The results of this experiment are great news for the French-nap! It turns out that those who took a short nap were able to remember on average 1.2 more words than those who didn’t sleep at all and students who took long naps where able to remember an average of 2.2 more words than their non-sleeping peers. While 1-2 words might not seam like a huge difference, it is considered statistically significant because of the small number of total words in each list (30 words). Also, many other sleep-memory experiments have shown similar results thus helping to confirm the data from this study (Tucker et al., 2006).

Some additional experiments have been done to show exactly how this memory-improvement occurs. When you sleep, your brain doesn’t “shut-down” like many people believe; instead parts of the brain ramp up their activity. One of these areas, the hippocampus, has been shown to be a key part of the memory-forming networks in the brain (Gorfine et al., 2007). Increasing the activity of the hippocampus during sleep is a way for our brains to rehearse the events we recently experienced, thus strengthening the connections between neurons that solidify those memories in our brain. Short bursts of sleep, such as my French-naps, are thought to specifically help in the formation of factual memories. Additional research has shown that another part of the brain, the orbitofrontalcortex, might help the hippocampus in the formation and storage of these memories (Lesburgures et al., 2011). However, this research is very recent and the connection between sleeping and its effect on the orbitofrontalcortex needs to be studied in future experiments. Until then, I’m happy to know that I now have a scientifically proven excuse to nap across Paris – I’m activating my hippocampus and helping store all of the material learned in class that day. Next stop, a nap beneath the Eiffel tower!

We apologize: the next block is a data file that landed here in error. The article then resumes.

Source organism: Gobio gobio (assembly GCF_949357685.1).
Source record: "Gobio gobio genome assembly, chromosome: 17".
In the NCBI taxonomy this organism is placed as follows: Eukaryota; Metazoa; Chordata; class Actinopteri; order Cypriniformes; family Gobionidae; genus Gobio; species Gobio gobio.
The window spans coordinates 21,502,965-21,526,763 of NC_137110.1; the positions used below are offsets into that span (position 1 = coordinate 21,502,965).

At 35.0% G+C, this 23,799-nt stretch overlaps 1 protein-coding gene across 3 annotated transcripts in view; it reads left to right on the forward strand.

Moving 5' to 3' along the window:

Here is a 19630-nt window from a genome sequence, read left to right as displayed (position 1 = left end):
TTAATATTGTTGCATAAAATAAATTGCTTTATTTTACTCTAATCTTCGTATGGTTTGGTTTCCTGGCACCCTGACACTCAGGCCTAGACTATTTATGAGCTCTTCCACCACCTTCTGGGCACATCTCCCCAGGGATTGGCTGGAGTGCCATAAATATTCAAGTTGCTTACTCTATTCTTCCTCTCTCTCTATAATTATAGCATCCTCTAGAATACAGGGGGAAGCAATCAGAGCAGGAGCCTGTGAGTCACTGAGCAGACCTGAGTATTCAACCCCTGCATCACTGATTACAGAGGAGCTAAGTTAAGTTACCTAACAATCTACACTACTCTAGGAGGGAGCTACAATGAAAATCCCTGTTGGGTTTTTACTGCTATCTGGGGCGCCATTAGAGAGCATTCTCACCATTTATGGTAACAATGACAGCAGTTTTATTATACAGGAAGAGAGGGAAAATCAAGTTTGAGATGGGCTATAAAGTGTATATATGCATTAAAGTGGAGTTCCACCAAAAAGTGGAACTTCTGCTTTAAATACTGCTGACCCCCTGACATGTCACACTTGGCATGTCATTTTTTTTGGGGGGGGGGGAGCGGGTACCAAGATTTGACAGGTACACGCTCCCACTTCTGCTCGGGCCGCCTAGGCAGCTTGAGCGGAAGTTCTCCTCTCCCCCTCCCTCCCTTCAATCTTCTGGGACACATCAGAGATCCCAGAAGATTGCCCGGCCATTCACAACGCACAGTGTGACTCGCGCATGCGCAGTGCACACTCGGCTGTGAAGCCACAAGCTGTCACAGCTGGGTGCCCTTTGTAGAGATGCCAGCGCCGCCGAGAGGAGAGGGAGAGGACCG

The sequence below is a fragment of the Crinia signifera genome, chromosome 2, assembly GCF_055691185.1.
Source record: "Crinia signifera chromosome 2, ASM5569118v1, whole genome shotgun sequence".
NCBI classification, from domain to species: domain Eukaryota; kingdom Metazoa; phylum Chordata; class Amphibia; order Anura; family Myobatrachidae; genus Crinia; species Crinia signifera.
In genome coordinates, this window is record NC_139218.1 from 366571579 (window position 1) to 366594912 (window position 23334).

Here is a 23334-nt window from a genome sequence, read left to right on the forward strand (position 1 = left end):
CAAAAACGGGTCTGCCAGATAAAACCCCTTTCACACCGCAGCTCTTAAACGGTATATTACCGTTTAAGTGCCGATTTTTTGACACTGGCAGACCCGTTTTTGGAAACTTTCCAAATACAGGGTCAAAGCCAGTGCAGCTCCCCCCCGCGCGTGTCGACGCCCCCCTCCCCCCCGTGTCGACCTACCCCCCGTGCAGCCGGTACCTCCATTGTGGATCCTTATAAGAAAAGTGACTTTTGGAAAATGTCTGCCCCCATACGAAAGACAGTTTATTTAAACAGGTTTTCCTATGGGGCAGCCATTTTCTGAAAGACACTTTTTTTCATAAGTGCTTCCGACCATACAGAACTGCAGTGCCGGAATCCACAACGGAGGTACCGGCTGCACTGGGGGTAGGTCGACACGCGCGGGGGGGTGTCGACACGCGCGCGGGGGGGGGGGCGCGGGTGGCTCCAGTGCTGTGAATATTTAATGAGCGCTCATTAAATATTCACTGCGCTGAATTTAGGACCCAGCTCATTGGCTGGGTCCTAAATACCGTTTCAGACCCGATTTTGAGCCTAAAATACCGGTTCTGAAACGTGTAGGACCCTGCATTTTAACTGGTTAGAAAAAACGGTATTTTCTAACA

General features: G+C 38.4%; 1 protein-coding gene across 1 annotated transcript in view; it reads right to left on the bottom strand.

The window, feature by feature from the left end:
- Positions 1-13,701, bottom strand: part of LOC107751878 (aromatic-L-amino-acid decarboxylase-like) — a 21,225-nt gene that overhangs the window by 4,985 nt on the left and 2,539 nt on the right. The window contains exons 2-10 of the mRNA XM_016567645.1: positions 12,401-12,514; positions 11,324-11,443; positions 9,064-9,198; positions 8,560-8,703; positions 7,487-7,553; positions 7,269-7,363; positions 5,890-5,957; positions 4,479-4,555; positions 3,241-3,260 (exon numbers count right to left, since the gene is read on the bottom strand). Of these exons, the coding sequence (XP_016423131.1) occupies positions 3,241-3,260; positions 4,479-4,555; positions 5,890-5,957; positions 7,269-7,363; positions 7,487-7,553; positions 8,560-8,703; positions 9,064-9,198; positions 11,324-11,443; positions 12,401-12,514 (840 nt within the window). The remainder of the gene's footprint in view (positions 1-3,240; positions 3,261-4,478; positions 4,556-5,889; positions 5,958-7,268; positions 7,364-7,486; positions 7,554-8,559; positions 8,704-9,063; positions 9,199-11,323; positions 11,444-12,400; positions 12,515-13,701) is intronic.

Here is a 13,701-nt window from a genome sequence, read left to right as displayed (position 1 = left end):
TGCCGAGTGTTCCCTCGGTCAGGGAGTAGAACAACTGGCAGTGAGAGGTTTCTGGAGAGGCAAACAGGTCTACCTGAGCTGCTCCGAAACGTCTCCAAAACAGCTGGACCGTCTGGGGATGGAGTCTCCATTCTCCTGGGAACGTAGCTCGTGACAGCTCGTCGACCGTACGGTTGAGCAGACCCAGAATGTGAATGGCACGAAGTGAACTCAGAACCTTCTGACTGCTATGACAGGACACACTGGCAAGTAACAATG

– Camden MacDowell

On of my many ultra short naps in the ACCENT center where we have our classes. My hippocampus is hard at work.

Works Cited

Gorfine T, Yeshurun Y, Zisapel N (2007) Nap and melatonin-induced changes in hippocampal activation and their role in verbal memory consolidation. Journal Pineal Research 43: 336-342.

Lahl O, Pietrowsky P, Wispel C, Willigens B (2008) An ultra short episode of sleep is sufficient to promote declarative memory performance. Journal of Sleep Research 17: 3-10.

Lesburgures E, Alaux-Cantin O, Bontempi B, Gobbo A, Hambucken A, Trifilieff P (2011) Early tagging of cortical networks is required for the formation of enduring associative memory. Science 331, 924-928.

Tucker M., Chaklader A, Fishbein W, Hirota Y, Lau H, Warnseley E (2006) A daytime nap containing solely non-REM sleep enhances declarative but not procedural memory. Neurobiology of Learning and Memory 86: 241-247